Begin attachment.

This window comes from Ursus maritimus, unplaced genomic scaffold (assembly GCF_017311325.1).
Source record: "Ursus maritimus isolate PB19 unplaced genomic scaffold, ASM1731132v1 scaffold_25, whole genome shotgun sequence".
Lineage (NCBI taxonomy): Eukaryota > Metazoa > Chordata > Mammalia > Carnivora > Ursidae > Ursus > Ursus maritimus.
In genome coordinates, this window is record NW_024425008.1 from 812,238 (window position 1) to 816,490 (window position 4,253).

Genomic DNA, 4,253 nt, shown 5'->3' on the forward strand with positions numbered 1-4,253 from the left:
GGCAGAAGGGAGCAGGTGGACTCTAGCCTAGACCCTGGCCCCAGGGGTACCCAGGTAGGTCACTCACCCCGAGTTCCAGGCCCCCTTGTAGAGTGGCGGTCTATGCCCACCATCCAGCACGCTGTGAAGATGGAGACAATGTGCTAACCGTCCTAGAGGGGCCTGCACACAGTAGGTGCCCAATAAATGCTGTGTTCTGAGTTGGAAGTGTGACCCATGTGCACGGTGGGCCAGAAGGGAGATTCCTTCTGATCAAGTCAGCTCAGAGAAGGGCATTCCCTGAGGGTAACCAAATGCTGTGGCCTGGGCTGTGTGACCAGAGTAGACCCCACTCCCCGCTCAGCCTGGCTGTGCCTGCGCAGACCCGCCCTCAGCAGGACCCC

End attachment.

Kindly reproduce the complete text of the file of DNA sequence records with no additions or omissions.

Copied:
This window comes from Ursus maritimus, unplaced genomic scaffold (assembly GCF_017311325.1).
Source record: "Ursus maritimus isolate PB19 unplaced genomic scaffold, ASM1731132v1 scaffold_25, whole genome shotgun sequence".
Lineage (NCBI taxonomy): Eukaryota > Metazoa > Chordata > Mammalia > Carnivora > Ursidae > Ursus > Ursus maritimus.
In genome coordinates, this window is record NW_024425008.1 from 812,238 (window position 1) to 816,490 (window position 4,253).

Genomic DNA, 4,253 nt, shown 5'->3' on the forward strand with positions numbered 1-4,253 from the left:
GGCAGAAGGGAGCAGGTGGACTCTAGCCTAGACCCTGGCCCCAGGGGTACCCAGGTAGGTCACTCACCCCGAGTTCCAGGCCCCCTTGTAGAGTGGCGGTCTATGCCCACCATCCAGCACGCTGTGAAGATGGAGACAATGTGCTAACCGTCCTAGAGGGGCCTGCACACAGTAGGTGCCCAATAAATGCTGTGTTCTGAGTTGGAAGTGTGACCCATGTGCACGGTGGGCCAGAAGGGAGATTCCTTCTGATCAAGTCAGCTCAGAGAAGGGCATTCCCTGAGGGTAACCAAATGCTGTGGCCTGGGCTGTGTGACCAGAGTAGACCCCACTCCCCGCTCAGCCTGGCTGTGCCTGCGCAGACCCGCCCTCAGCAGGACCCC